Wrapping it up

These are just a few of the hot topics around the lab. We will go into more details in our next article. One of the biggest items is how well the P35 chipset handles the Penryn based processors. Are the problems facing users right now chipset related or something in the BIOS? We will have some answers for you along with our take on the state of the audio market. In addition, we will look at what we despise about the new releases of PowerDVD 8 and WinDVD 9 - maybe it’s not their fault, but whose is it?

In the meantime, we would like to pass along a nugget of information that might assist our readers in getting the ASUS Xonar or Auzentech X-FI Prelude 7.1 working correctly on your new 780/790i board. If you are receiving the dreaded Code 12 or Code 31 message pertaining to the device not finding enough free resources or does not work properly, please visit this page for instructions on getting these cards or others to work.

Thoughts about the 790i...
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  • braddy752 - Tuesday, April 8, 2008 - link

    Seeing this Gigabyte case has being flaming with gasoline.. Though the board maker should take certain responsibilites of having mistake information..

    However, we all knew that from the starting point it's the chipset makers issue, delivering too aggressive assumptions on supporting processors which the chip maker had not validated. Not mentioning those buggy issues created by Nvidia.

    Nvidia has been keeping quiet for those issues found by journalist or end-users, and making their so called partners (board makers) to deal with it.

    So, who should be blamed for the faulty products? Board maker or the Chip maker? For me... I'll still trust the board makers who deliever good quality products, and blame the root cause to the chip maker.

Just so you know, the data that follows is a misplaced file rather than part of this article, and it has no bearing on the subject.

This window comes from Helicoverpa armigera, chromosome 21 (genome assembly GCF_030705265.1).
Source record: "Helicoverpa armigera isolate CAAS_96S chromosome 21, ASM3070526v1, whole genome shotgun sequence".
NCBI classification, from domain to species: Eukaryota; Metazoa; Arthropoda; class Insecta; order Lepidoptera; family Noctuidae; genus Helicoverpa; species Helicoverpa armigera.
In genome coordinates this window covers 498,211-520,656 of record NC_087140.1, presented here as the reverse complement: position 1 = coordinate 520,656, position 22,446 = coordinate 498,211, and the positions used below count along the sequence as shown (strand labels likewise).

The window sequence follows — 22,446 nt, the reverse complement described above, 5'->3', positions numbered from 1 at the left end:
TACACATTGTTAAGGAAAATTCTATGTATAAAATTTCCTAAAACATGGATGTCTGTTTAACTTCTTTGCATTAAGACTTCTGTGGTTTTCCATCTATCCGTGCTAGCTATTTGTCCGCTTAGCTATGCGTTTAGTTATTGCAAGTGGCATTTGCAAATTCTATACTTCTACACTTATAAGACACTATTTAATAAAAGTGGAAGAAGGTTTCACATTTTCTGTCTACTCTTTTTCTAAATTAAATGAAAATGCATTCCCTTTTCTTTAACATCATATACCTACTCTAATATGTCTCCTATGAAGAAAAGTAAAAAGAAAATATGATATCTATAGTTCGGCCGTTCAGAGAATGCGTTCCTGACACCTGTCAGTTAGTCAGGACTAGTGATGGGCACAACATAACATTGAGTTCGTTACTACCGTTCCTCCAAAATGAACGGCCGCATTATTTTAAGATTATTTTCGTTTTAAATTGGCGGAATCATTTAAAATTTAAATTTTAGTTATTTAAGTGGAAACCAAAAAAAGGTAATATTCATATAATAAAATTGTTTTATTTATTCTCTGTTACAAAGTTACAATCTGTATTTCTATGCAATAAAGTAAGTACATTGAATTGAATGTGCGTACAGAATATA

Reply
  • aguilpa1 - Monday, April 7, 2008 - link

    I approached Anandtech a looong time ago way back when Yorkfields first came out about 680iSLI not being compatible as I soon found out. They ignored my posts.

    I had an EVGA 680i SLi and they provided their customers with a 780iSLI step up, which I am now running trouble free. Maybe you guys should have gone EVGA.
    Reply
  • Tanclearas - Monday, April 7, 2008 - link

    Gary,

    I'm not sure if you recall, but I was the one you helped get in contact with Nvidia regarding the nforce4 corruption issues related to the hardware firewall. I still have all of the email messages associated with that. You definitely tried harder than Nvidia in working with me on identifying the issue. I responded to the suggestions by the Nvidia rep quickly, and provided as detailed information as I could to them. I offered to completely reformat my system, and follow any specific directions they wanted, but their only suggestion for me was to install a driver that I had already tested with.